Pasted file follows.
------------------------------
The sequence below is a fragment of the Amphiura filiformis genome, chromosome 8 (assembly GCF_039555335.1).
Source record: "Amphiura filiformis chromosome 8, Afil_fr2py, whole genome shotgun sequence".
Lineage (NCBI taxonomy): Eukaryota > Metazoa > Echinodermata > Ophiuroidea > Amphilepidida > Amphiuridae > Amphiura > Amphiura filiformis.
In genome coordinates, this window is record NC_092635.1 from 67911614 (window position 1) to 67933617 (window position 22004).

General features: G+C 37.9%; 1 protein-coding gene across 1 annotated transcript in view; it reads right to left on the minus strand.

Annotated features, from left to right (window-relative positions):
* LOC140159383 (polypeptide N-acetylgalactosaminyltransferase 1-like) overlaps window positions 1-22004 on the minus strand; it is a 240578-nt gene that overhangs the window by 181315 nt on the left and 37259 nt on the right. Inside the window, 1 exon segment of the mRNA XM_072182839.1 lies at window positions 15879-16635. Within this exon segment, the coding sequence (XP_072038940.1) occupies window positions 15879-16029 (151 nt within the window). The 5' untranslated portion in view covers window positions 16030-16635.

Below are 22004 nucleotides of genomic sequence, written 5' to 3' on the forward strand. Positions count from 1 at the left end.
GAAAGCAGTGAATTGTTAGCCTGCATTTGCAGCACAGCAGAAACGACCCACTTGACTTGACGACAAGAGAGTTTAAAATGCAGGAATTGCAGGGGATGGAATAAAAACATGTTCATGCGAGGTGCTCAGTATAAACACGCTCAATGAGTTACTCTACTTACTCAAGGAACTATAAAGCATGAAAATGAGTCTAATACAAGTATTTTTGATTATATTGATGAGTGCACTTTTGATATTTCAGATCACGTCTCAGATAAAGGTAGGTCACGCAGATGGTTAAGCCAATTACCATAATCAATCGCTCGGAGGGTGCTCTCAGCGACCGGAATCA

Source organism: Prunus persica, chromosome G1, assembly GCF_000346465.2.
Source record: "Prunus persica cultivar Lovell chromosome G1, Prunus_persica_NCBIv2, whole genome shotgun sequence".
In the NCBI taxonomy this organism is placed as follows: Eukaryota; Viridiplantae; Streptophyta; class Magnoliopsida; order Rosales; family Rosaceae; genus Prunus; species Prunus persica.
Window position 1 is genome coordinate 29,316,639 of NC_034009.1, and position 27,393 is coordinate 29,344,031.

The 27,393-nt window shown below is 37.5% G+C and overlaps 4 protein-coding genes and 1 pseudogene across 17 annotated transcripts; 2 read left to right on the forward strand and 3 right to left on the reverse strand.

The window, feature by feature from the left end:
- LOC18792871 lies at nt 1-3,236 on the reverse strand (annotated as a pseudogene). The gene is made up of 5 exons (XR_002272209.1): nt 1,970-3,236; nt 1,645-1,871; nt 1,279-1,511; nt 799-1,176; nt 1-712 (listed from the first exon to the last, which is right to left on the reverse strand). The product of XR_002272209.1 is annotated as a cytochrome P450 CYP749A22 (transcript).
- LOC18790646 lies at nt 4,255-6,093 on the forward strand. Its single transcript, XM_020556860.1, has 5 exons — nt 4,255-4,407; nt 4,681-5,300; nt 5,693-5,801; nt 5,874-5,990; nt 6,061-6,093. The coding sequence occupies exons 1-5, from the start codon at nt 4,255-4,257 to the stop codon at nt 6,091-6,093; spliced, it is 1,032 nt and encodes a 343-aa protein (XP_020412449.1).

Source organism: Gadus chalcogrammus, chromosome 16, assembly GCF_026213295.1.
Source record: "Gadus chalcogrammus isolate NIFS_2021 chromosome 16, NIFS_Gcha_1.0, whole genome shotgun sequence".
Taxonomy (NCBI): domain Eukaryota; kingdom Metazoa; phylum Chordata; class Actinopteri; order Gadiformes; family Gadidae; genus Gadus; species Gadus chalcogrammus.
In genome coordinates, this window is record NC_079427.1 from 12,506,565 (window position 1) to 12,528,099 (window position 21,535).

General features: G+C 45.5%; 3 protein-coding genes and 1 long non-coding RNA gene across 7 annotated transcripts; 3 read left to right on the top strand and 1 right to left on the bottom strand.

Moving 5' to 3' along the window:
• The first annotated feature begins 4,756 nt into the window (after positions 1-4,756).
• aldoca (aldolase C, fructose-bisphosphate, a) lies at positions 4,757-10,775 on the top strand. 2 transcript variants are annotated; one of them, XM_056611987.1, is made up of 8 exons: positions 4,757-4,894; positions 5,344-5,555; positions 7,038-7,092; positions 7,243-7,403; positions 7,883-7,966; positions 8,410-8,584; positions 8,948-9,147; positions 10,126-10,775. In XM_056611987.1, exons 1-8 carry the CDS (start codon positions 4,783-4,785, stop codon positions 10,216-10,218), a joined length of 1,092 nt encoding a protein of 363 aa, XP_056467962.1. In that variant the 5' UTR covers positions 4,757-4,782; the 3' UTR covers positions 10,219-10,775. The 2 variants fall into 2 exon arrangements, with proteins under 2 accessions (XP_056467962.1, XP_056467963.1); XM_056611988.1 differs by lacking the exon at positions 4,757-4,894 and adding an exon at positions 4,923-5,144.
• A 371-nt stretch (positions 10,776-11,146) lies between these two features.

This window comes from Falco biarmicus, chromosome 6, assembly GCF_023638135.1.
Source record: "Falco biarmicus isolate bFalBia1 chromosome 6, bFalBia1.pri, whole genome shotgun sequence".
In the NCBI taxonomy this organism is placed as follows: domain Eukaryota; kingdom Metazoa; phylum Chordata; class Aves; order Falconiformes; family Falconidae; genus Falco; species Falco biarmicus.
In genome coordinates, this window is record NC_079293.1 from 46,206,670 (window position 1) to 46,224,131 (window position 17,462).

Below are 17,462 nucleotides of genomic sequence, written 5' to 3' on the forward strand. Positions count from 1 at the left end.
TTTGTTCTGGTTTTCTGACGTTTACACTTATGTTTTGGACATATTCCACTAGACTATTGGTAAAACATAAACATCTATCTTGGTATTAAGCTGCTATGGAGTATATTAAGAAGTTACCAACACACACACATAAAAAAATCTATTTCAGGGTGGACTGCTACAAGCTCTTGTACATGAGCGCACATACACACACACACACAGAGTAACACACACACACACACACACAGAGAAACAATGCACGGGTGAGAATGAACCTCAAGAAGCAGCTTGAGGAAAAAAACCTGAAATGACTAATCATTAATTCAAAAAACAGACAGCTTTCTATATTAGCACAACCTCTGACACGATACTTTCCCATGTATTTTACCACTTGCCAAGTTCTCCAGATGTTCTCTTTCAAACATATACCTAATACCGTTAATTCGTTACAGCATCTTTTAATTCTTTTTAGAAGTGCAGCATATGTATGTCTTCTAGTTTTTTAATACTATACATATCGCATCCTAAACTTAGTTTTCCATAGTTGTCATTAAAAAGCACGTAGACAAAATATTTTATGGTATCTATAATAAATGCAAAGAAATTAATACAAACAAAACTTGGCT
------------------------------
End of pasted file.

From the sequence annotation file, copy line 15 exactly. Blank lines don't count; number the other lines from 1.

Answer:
The window, feature by feature from the left end: